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Glam Singer Jake Wesley Rogers on History, Queering Up Religion

Jake Wesley Rogers

The Nashville-based musician talks to The Advocate about leading listeners to love, Madonna, and infusing his music with queer history.

It's a chilly December night in Nashville, and Jake Wesley Rogers, an of-the-moment glam rocker with an essence that feels infused with the spirit of queer artists who came before him, is seated at his piano at the storied Marathon Music Works venue. It's nearing the close of a friendly battle of the bands of sorts with queer R&B artist Bren Joy for Red Bull SoundClash Nashville. Rogers is duetting with his special guest, beloved singer-songwriter Sheryl Crow, on her pining '90s hit "Strong Enough." With Rogers clad in fabulous threads that hearken to both early Elton John and David Bowie, he and Crow query, "Are you strong enough to be my man?" From the queering of a classic song to Rogers's clothes and makeup, each aspect of the performance seems purposefully curated to meld a queer past with the present. But it's all just Rogers living authentically.

"It's a big part of my mission statement [to live out loud], but it's not ever really intentional," Rogers says. "The only intention is that I'm telling my truth. And my truth happens to be something that hasn't really been popularized until recently and hasn't been allowed in the mainstream until recently."

Shuffle through Rogers's recent videos and religion and queer history coincide. His "Middle of Love" video off the EP Pluto, released in October of last year, pops with salmon hues and a celebration of queer love in a distinct nod to the classic gay film Pink Narcissus. The haunting black-and-white video for his song "Momentary" pays homage to LGBTQ+ luminaries including Marsha P. Johnson and Oscar Wilde as a funeral procession heads to the top of a mountain where Rogers is splayed on a cross resembling a glamorous blackbird adorned in lace, tulle, and flowers.

Jake Wesley Rogers

But there's no willful blaspheming in Rogers's religious iconography. It's an act of love for the 25-year-old to dig into the Christianity that surrounded him growing up in Ozark, Mo.

"I just grew up with [religion] all around me. It was kind of my lens for learning what it means to love and be human," Rogers says. "When I was able to step away from it and kind of wash myself of the bullshit and come back and be more of an observer [of it] and see myself on my terms, it's profound."

He continues, "The reason I wanted to be on the cross in that video, it was less of I want to do this to be edgy and piss people off. It was more [about] what the cross or someone being sacrificed represents. I was thinking of the people who paved the way and the sacrifice they played." He adds that Wilde, who was imprisoned for being queer, has always been his "North Star."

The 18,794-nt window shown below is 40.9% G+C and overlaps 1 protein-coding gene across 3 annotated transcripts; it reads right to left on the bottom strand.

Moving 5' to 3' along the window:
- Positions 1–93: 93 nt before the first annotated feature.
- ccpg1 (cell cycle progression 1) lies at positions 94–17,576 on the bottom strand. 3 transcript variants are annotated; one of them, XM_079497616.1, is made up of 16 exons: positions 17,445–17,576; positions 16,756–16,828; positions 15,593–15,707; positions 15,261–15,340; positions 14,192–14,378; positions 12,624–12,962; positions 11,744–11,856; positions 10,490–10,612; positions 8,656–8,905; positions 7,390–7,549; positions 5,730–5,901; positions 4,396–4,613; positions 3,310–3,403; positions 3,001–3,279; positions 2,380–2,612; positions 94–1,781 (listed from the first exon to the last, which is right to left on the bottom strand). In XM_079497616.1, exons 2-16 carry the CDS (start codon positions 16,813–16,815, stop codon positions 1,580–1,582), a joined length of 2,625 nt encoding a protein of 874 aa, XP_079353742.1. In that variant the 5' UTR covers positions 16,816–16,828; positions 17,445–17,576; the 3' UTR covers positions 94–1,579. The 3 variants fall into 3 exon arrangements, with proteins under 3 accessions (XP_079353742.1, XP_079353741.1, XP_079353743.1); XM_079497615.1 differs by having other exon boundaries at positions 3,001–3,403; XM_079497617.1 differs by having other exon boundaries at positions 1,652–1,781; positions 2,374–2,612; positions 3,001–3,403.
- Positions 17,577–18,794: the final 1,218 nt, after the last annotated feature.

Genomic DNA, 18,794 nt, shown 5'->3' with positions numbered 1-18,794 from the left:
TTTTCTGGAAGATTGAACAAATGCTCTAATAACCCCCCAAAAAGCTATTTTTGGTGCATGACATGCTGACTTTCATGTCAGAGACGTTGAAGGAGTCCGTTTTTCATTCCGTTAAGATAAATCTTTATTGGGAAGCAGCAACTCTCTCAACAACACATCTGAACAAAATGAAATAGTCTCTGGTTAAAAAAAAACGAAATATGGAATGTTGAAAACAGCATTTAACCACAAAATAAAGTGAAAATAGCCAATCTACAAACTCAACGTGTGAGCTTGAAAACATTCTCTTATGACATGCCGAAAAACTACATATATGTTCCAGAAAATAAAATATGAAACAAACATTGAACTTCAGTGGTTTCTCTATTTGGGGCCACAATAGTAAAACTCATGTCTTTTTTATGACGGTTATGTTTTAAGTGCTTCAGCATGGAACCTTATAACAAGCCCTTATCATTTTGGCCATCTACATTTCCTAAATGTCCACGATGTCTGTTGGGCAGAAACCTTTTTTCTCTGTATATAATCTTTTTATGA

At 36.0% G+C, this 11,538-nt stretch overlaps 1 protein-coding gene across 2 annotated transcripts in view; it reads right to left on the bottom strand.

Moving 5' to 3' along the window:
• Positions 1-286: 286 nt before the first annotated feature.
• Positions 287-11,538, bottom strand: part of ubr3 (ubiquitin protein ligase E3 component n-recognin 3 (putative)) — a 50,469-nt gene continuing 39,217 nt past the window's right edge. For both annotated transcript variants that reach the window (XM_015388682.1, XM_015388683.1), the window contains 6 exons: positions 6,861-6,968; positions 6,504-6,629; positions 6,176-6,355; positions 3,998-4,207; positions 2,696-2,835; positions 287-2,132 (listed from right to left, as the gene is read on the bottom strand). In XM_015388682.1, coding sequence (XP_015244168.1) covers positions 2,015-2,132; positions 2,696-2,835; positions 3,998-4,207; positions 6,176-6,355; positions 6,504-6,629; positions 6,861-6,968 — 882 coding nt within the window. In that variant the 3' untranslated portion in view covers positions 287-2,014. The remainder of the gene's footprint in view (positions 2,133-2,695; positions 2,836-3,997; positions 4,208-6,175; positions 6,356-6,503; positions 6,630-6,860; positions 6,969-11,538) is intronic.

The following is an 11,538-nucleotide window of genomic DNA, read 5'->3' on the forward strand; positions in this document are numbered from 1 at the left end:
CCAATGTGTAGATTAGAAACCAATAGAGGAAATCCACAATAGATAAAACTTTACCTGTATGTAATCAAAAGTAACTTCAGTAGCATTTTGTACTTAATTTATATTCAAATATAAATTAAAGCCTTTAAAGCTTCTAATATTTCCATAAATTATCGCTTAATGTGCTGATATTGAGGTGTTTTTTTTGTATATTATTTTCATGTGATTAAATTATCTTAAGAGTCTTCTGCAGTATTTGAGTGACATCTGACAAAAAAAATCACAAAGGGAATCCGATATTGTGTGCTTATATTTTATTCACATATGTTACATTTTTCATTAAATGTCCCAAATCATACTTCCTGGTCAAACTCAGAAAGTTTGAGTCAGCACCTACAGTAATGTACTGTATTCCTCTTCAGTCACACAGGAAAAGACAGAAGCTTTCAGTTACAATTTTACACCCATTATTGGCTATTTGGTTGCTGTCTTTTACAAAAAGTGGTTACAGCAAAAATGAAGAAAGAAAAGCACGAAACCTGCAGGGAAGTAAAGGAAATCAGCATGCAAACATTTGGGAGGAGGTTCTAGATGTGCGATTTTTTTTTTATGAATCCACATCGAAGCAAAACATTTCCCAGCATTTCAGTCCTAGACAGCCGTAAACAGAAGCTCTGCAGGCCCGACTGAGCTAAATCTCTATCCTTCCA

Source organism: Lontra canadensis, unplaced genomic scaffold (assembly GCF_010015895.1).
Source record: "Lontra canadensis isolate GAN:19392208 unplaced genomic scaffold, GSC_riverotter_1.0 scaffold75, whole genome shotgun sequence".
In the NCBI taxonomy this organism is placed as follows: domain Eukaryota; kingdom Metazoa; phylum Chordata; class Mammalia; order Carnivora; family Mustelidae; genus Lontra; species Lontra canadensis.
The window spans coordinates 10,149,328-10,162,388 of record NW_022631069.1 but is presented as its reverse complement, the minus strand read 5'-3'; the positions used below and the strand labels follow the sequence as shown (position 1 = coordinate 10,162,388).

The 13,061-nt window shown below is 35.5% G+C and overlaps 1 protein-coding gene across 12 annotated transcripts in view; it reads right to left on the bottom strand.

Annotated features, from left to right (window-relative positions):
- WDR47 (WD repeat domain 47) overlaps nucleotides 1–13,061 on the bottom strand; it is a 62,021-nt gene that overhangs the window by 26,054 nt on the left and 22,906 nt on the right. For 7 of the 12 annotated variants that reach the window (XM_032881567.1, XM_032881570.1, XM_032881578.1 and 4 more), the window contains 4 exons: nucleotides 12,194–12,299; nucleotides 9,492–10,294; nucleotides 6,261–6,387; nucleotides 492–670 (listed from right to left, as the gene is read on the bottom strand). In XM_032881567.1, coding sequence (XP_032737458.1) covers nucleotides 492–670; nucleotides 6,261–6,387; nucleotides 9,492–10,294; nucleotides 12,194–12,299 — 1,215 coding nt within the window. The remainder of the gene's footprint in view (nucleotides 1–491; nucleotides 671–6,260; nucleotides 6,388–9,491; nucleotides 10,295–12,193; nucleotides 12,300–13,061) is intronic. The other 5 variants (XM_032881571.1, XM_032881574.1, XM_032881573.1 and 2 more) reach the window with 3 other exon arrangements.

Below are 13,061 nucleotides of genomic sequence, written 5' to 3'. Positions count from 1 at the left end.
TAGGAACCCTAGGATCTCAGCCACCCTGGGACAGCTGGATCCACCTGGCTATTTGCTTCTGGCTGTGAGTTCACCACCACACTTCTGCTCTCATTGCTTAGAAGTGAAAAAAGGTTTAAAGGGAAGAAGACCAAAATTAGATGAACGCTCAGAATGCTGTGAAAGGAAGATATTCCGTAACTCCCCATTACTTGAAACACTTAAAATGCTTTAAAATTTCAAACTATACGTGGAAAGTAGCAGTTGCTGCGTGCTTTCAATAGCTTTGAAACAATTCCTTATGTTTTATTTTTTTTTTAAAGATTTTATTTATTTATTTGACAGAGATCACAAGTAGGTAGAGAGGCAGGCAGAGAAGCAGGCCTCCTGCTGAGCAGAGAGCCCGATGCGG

Still, Rogers knows that taking to the cross is a bold move and bound to ruffle feathers. He calls out to another changemaker who shook up MTV decades ago with her video for "Like a Prayer."

"Madonna sexualized Christianity, and I want to queer it up," Rogers says.

A musician since he was a child, Rogers has made inroads in Nashville, the mothership of country music, where LGBTQ+ folks have historically not been widely celebrated. He released the EP Evergreen in 2017 and Spiritual in 2019, and his soaring vocals and glam style caught the attention of queer Grammy-nominated songwriter Justin Tranter, who signed him to Facet Records/Warner Records in 2020.

Jake Wesley Rogers

With increased recognition, Rogers knows there's power in his music and queer persona, and it's clear in the feedback he's received. On one hand, he's moved by hearing from accepting parents of queer kids who've shared how much their child adores his music. But he truly felt the impact of his art on others when a fundamentalist Christian reached out to say that one of Rogers's songs led him to greater acceptance.

"He heard one of my songs on a playlist. He just thought it was a pretty song...but realized it was a gay love song. He messaged me and said it was a catalyst for him," Rogers recalls. "He said, 'How could something so beautiful be so evil?'"

The exchange was enlightening in terms of where Rogers's music goes and how it affects those who hear it once he's put it out in the world.

"I was writing these songs to get out of my own cage, my own closet. [He's] in a very different cage."

This story is part of The Advocate's 2022 Entertainment Issue, which is out on newsstands April 2, 2022. To get your own copy directly, support queer media and subscribe -- or download yours for Amazon, Kindle, Nook, or Apple News.

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